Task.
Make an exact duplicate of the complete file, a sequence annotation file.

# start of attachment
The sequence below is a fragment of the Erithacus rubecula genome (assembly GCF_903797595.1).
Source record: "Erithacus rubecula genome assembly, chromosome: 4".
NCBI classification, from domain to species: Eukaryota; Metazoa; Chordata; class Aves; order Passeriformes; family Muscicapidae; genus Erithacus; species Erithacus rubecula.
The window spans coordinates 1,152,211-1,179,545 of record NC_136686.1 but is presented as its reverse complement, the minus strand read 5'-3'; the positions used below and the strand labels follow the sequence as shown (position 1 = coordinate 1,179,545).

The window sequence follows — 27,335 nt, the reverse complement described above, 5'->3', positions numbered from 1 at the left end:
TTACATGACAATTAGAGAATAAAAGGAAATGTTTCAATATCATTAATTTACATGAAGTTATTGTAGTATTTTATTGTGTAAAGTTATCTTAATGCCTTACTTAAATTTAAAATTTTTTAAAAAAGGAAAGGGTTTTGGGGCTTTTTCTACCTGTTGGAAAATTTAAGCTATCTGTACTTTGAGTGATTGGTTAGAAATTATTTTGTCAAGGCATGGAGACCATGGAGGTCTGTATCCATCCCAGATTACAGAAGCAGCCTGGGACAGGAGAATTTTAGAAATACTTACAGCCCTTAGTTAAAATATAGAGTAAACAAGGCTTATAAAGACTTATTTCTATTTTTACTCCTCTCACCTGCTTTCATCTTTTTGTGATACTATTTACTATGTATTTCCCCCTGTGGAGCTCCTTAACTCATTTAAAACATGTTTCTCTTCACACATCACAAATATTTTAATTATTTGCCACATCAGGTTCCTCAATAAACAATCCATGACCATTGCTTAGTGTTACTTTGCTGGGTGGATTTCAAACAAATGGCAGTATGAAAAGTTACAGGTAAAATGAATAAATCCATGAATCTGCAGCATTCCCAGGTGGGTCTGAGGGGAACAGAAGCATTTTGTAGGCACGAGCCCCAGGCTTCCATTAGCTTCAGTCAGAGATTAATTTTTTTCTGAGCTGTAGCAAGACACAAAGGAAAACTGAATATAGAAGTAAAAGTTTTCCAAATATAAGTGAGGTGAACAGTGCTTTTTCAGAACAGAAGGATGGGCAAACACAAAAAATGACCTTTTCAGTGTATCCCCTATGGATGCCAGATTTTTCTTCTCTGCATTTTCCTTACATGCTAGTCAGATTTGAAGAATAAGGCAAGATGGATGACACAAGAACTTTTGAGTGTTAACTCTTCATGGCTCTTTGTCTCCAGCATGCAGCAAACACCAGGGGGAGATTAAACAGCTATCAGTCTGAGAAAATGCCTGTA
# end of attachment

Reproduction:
The sequence below is a fragment of the Erithacus rubecula genome (assembly GCF_903797595.1).
Source record: "Erithacus rubecula genome assembly, chromosome: 4".
NCBI classification, from domain to species: Eukaryota; Metazoa; Chordata; class Aves; order Passeriformes; family Muscicapidae; genus Erithacus; species Erithacus rubecula.
The window spans coordinates 1,152,211-1,179,545 of record NC_136686.1 but is presented as its reverse complement, the minus strand read 5'-3'; the positions used below and the strand labels follow the sequence as shown (position 1 = coordinate 1,179,545).

The window sequence follows — 27,335 nt, the reverse complement described above, 5'->3', positions numbered from 1 at the left end:
TTACATGACAATTAGAGAATAAAAGGAAATGTTTCAATATCATTAATTTACATGAAGTTATTGTAGTATTTTATTGTGTAAAGTTATCTTAATGCCTTACTTAAATTTAAAATTTTTTAAAAAAGGAAAGGGTTTTGGGGCTTTTTCTACCTGTTGGAAAATTTAAGCTATCTGTACTTTGAGTGATTGGTTAGAAATTATTTTGTCAAGGCATGGAGACCATGGAGGTCTGTATCCATCCCAGATTACAGAAGCAGCCTGGGACAGGAGAATTTTAGAAATACTTACAGCCCTTAGTTAAAATATAGAGTAAACAAGGCTTATAAAGACTTATTTCTATTTTTACTCCTCTCACCTGCTTTCATCTTTTTGTGATACTATTTACTATGTATTTCCCCCTGTGGAGCTCCTTAACTCATTTAAAACATGTTTCTCTTCACACATCACAAATATTTTAATTATTTGCCACATCAGGTTCCTCAATAAACAATCCATGACCATTGCTTAGTGTTACTTTGCTGGGTGGATTTCAAACAAATGGCAGTATGAAAAGTTACAGGTAAAATGAATAAATCCATGAATCTGCAGCATTCCCAGGTGGGTCTGAGGGGAACAGAAGCATTTTGTAGGCACGAGCCCCAGGCTTCCATTAGCTTCAGTCAGAGATTAATTTTTTTCTGAGCTGTAGCAAGACACAAAGGAAAACTGAATATAGAAGTAAAAGTTTTCCAAATATAAGTGAGGTGAACAGTGCTTTTTCAGAACAGAAGGATGGGCAAACACAAAAAATGACCTTTTCAGTGTATCCCCTATGGATGCCAGATTTTTCTTCTCTGCATTTTCCTTACATGCTAGTCAGATTTGAAGAATAAGGCAAGATGGATGACACAAGAACTTTTGAGTGTTAACTCTTCATGGCTCTTTGTCTCCAGCATGCAGCAAACACCAGGGGGAGATTAAACAGCTATCAGTCTGAGAAAATGCCTGTA